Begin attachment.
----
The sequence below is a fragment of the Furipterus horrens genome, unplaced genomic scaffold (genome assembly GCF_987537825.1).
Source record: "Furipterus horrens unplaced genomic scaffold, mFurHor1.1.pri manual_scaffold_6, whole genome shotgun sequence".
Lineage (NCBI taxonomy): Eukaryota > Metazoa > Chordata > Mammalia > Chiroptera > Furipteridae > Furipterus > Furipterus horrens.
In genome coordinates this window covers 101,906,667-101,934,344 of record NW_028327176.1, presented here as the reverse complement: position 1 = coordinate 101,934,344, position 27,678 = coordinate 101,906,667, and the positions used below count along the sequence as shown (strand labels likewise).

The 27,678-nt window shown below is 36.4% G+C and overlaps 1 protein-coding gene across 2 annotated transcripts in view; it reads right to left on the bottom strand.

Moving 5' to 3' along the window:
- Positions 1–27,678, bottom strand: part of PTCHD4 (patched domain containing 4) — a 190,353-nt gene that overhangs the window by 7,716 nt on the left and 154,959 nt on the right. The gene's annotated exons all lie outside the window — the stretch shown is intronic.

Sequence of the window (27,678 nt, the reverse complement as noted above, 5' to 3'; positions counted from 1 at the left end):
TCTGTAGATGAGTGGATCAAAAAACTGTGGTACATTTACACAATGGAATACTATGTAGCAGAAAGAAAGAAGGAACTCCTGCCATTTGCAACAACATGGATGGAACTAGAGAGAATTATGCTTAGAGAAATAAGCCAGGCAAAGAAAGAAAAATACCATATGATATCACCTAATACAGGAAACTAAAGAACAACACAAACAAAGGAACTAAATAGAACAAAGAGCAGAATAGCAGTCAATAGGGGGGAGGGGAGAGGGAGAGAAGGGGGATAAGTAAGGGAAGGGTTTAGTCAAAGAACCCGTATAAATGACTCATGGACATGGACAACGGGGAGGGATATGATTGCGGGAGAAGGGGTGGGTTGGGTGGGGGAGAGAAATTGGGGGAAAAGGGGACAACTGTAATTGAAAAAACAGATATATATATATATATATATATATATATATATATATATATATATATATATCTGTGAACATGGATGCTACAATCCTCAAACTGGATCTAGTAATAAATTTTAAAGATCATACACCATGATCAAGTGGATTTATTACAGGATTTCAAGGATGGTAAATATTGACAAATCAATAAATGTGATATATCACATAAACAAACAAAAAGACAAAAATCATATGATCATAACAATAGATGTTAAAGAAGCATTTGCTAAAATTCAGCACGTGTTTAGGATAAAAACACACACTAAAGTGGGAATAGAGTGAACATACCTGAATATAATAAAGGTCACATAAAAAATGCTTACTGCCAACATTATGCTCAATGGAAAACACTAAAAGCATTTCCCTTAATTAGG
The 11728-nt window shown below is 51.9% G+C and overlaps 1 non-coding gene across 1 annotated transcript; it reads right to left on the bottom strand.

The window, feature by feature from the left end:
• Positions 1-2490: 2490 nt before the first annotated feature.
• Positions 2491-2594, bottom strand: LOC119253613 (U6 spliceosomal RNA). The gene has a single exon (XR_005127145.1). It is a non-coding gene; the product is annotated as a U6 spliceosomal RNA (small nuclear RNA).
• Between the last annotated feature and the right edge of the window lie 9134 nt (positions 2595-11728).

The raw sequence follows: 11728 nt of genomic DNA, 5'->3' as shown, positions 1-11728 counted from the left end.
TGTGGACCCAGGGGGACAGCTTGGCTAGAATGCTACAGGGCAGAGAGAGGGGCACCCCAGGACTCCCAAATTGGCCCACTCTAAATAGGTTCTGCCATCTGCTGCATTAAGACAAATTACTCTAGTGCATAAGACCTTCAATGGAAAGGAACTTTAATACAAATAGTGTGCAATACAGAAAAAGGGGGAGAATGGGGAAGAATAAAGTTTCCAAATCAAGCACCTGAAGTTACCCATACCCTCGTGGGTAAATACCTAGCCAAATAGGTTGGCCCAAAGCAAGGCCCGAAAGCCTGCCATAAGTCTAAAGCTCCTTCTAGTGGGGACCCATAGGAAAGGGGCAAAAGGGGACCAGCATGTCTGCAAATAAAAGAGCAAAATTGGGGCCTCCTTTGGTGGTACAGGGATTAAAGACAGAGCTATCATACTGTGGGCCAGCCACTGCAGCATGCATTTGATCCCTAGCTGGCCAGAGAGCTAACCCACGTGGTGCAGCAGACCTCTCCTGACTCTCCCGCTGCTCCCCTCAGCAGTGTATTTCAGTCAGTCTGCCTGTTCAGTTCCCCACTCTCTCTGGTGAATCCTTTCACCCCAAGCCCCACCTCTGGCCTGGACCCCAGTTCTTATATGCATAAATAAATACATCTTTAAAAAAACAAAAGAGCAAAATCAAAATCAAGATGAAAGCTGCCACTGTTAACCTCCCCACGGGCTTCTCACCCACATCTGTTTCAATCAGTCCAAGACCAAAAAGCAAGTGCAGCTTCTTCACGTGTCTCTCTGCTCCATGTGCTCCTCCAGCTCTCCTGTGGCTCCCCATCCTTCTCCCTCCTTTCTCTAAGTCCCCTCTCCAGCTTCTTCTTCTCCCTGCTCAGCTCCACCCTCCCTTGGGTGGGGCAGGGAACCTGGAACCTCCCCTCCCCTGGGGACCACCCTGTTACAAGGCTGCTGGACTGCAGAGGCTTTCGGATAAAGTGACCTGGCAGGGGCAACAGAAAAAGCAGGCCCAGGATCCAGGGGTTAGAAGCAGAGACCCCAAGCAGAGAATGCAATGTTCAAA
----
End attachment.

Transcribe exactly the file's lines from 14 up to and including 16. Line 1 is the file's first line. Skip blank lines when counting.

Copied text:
• Between the last annotated feature and the right edge of the window lie 9134 nt (positions 2595-11728).

The raw sequence follows: 11728 nt of genomic DNA, 5'->3' as shown, positions 1-11728 counted from the left end.
TGTGGACCCAGGGGGACAGCTTGGCTAGAATGCTACAGGGCAGAGAGAGGGGCACCCCAGGACTCCCAAATTGGCCCACTCTAAATAGGTTCTGCCATCTGCTGCATTAAGACAAATTACTCTAGTGCATAAGACCTTCAATGGAAAGGAACTTTAATACAAATAGTGTGCAATACAGAAAAAGGGGGAGAATGGGGAAGAATAAAGTTTCCAAATCAAGCACCTGAAGTTACCCATACCCTCGTGGGTAAATACCTAGCCAAATAGGTTGGCCCAAAGCAAGGCCCGAAAGCCTGCCATAAGTCTAAAGCTCCTTCTAGTGGGGACCCATAGGAAAGGGGCAAAAGGGGACCAGCATGTCTGCAAATAAAAGAGCAAAATTGGGGCCTCCTTTGGTGGTACAGGGATTAAAGACAGAGCTATCATACTGTGGGCCAGCCACTGCAGCATGCATTTGATCCCTAGCTGGCCAGAGAGCTAACCCACGTGGTGCAGCAGACCTCTCCTGACTCTCCCGCTGCTCCCCTCAGCAGTGTATTTCAGTCAGTCTGCCTGTTCAGTTCCCCACTCTCTCTGGTGAATCCTTTCACCCCAAGCCCCACCTCTGGCCTGGACCCCAGTTCTTATATGCATAAATAAATACATCTTTAAAAAAACAAAAGAGCAAAATCAAAATCAAGATGAAAGCTGCCACTGTTAACCTCCCCACGGGCTTCTCACCCACATCTGTTTCAATCAGTCCAAGACCAAAAAGCAAGTGCAGCTTCTTCACGTGTCTCTCTGCTCCATGTGCTCCTCCAGCTCTCCTGTGGCTCCCCATCCTTCTCCCTCCTTTCTCTAAGTCCCCTCTCCAGCTTCTTCTTCTCCCTGCTCAGCTCCACCCTCCCTTGGGTGGGGCAGGGAACCTGGAACCTCCCCTCCCCTGGGGACCACCCTGTTACAAGGCTGCTGGACTGCAGAGGCTTTCGGATAAAGTGACCTGGCAGGGGCAACAGAAAAAGCAGGCCCAGGATCCAGGGGTTAGAAGCAGAGACCCCAAGCAGAGAATGCAATGTTCAAA